The social media community is reeling and in an uproar from the sudden closure of Blab. There’s considerable shock that the platform would be shut down within it’s die-hard community. My Facebook newsfeed has been full of the outrage. Yet take a step outside of our little world and it’s easy to see why Blab failed. Only the niche tech publications felt it worth covering.
This is REALLY IMPORTANT LESSON!
As I’ve said many times, it’s essential to keep the audience of a platform in mind before putting together a social strategy around it. Blab ended up being an echo-chamber for the same faces (only 10% of people who signed up returned according to the founder) and as such was unable to monetize. This is the same issue with many live-streaming options because many people simply don’t have the time during the workday to stop and tune-in.
Moreover, as Blab also noted, most live streaming content just isn’t that interesting to draw people in. This absolutely makes sense if you think about how people tend to consume live-media. It’s no surprise that the main success stories for livestream revolve around sports and entertainment events. It’s important to understand that these are not indicative of the success of livestreaming but rather of the specific times when livestreaming is a viable social strategy.
In addition to content another issue with platforms like Blab is that they require an additional step in one’s routine. You can’t stumble upon a Blab on a platform that you’re used to accessing. You had to establish a different account and use a different app. There has to be a massively high incentive to do this for the average consumer which once again is why the content has to be very compelling. This is why out of all of the livestreaming options I’m betting on FacebookLive as the breakout option.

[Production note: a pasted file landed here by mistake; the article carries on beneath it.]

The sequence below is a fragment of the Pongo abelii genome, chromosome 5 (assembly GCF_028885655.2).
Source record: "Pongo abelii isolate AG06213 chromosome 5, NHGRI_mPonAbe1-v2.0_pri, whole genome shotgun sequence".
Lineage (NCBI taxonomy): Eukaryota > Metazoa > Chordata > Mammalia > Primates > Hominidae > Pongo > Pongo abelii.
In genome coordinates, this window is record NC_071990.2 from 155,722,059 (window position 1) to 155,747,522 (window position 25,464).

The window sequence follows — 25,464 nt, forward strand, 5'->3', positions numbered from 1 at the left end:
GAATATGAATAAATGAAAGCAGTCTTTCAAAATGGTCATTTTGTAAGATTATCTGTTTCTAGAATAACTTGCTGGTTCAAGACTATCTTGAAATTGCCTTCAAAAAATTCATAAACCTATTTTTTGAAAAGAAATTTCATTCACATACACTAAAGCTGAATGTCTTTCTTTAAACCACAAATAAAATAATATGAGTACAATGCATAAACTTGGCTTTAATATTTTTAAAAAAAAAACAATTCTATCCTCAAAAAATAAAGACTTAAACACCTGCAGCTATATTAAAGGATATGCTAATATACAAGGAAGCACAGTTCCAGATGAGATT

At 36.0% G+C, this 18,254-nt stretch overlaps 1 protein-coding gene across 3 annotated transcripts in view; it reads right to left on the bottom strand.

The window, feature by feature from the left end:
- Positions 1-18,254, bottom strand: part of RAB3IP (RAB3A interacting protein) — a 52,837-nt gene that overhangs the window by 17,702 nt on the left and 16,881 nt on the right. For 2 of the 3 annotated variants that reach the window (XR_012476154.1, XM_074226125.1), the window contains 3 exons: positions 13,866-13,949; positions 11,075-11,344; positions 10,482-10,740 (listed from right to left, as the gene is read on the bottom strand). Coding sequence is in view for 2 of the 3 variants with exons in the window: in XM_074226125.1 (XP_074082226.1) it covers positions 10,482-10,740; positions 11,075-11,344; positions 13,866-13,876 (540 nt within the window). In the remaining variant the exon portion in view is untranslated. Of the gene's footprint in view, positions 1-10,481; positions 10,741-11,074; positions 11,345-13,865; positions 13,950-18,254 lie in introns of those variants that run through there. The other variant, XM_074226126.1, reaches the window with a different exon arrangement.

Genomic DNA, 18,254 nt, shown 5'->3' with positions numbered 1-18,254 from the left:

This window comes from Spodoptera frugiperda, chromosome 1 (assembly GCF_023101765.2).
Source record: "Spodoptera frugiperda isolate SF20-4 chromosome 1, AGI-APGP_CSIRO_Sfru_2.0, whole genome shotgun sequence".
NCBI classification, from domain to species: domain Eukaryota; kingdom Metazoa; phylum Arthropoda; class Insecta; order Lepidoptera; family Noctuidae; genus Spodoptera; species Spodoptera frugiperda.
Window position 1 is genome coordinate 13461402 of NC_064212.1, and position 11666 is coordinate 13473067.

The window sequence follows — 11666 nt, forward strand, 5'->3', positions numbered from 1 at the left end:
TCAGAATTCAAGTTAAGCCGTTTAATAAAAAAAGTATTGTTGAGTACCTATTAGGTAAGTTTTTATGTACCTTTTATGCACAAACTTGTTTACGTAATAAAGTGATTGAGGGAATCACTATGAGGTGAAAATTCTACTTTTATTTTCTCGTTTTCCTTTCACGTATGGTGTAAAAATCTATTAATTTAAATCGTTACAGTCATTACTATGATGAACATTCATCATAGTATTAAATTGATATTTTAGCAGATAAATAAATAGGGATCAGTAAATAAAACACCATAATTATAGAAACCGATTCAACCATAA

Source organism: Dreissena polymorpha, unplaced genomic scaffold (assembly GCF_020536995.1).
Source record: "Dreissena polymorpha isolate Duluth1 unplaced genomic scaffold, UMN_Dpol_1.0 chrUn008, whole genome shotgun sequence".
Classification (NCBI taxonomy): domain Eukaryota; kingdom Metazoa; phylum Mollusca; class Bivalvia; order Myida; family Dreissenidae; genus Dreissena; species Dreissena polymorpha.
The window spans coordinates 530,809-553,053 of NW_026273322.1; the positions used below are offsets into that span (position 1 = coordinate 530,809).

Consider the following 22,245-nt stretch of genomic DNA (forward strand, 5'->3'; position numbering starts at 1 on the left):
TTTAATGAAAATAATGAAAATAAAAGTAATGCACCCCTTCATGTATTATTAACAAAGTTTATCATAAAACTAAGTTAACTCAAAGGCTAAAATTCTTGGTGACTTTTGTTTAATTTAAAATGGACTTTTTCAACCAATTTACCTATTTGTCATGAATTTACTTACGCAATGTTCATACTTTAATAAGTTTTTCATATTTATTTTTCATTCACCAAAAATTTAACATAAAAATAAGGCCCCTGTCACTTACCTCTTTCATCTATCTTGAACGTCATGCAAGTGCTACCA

As social strategists it is essential to think about the way in which our target audience consumes content. As I’ve written elsewhere, experimentation is great but it’s not a social strategy and livestreaming is a great example. Where it succeeds is where there’s a diehard base eager to consume realtime additional content. But just because it works there doesn’t mean it will automatically translate to other areas.
Of course this is true for all platforms and why some have succeeded while others have failed.
The saga of Blab is a great learning experience for the social media marketing world. Let’s make sure to take it to heart.